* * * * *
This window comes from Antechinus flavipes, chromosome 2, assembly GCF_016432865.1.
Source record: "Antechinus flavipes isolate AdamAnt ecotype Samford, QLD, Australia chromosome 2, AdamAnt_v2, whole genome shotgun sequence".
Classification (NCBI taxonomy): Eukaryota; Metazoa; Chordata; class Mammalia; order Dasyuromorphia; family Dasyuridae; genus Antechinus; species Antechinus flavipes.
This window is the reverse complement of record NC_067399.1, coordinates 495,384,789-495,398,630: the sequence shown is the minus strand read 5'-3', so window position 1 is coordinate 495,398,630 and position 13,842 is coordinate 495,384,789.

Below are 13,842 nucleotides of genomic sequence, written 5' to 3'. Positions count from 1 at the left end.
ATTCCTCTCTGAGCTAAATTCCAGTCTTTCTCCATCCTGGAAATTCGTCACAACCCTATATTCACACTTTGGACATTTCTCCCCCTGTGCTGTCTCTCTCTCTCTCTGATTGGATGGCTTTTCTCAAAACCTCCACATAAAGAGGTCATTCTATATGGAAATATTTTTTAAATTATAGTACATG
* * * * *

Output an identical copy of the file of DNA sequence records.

This window comes from Antechinus flavipes, chromosome 2, assembly GCF_016432865.1.
Source record: "Antechinus flavipes isolate AdamAnt ecotype Samford, QLD, Australia chromosome 2, AdamAnt_v2, whole genome shotgun sequence".
Classification (NCBI taxonomy): Eukaryota; Metazoa; Chordata; class Mammalia; order Dasyuromorphia; family Dasyuridae; genus Antechinus; species Antechinus flavipes.
This window is the reverse complement of record NC_067399.1, coordinates 495,384,789-495,398,630: the sequence shown is the minus strand read 5'-3', so window position 1 is coordinate 495,398,630 and position 13,842 is coordinate 495,384,789.

Below are 13,842 nucleotides of genomic sequence, written 5' to 3'. Positions count from 1 at the left end.
ATTCCTCTCTGAGCTAAATTCCAGTCTTTCTCCATCCTGGAAATTCGTCACAACCCTATATTCACACTTTGGACATTTCTCCCCCTGTGCTGTCTCTCTCTCTCTCTGATTGGATGGCTTTTCTCAAAACCTCCACATAAAGAGGTCATTCTATATGGAAATATTTTTTAAATTATAGTACATG